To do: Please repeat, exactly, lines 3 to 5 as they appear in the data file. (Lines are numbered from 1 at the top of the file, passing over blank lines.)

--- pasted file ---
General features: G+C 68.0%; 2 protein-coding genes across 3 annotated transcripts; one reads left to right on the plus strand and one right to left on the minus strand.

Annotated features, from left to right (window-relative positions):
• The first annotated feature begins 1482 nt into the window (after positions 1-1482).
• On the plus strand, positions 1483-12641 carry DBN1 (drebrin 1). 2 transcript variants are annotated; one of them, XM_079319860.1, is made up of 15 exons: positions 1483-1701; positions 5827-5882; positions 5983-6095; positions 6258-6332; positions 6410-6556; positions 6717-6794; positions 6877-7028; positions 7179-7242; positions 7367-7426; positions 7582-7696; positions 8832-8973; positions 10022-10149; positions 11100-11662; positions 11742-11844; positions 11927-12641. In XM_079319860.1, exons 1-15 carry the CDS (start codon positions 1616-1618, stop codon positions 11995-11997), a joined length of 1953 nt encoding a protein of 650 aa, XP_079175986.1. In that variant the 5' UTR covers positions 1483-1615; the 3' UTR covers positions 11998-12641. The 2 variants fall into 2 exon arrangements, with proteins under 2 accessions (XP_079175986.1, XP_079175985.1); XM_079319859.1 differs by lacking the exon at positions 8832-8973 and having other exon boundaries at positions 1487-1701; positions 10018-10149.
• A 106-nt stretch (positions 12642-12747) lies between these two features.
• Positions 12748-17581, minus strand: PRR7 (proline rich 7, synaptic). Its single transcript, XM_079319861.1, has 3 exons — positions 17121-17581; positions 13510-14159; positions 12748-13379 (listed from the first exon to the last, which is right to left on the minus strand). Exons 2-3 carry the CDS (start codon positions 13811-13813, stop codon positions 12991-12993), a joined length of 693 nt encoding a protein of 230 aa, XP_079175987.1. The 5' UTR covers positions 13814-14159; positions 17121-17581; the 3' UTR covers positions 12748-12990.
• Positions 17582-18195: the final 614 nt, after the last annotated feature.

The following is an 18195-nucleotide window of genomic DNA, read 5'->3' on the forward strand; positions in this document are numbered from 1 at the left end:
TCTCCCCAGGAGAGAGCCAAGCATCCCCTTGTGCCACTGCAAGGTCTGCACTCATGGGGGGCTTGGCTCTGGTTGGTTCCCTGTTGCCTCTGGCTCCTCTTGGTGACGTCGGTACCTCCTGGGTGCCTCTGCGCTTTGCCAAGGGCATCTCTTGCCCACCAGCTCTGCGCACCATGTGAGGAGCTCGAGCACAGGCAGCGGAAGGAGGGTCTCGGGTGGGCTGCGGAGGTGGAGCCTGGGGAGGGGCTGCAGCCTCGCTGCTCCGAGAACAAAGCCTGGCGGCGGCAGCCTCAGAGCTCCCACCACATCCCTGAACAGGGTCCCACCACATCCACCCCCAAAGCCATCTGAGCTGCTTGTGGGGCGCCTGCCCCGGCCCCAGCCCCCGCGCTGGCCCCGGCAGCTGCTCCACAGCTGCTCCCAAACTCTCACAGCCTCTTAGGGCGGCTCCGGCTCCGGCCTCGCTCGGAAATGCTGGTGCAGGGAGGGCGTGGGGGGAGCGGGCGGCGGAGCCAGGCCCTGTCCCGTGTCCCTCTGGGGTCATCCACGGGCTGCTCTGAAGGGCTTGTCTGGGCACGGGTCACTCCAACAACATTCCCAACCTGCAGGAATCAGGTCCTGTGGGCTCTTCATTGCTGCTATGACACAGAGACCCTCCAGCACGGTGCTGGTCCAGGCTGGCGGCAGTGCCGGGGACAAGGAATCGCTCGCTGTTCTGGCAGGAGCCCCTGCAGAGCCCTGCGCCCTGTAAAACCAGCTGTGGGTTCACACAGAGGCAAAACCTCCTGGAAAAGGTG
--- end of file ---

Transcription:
• The first annotated feature begins 1482 nt into the window (after positions 1-1482).
• On the plus strand, positions 1483-12641 carry DBN1 (drebrin 1). 2 transcript variants are annotated; one of them, XM_079319860.1, is made up of 15 exons: positions 1483-1701; positions 5827-5882; positions 5983-6095; positions 6258-6332; positions 6410-6556; positions 6717-6794; positions 6877-7028; positions 7179-7242; positions 7367-7426; positions 7582-7696; positions 8832-8973; positions 10022-10149; positions 11100-11662; positions 11742-11844; positions 11927-12641. In XM_079319860.1, exons 1-15 carry the CDS (start codon positions 1616-1618, stop codon positions 11995-11997), a joined length of 1953 nt encoding a protein of 650 aa, XP_079175986.1. In that variant the 5' UTR covers positions 1483-1615; the 3' UTR covers positions 11998-12641. The 2 variants fall into 2 exon arrangements, with proteins under 2 accessions (XP_079175986.1, XP_079175985.1); XM_079319859.1 differs by lacking the exon at positions 8832-8973 and having other exon boundaries at positions 1487-1701; positions 10018-10149.
• A 106-nt stretch (positions 12642-12747) lies between these two features.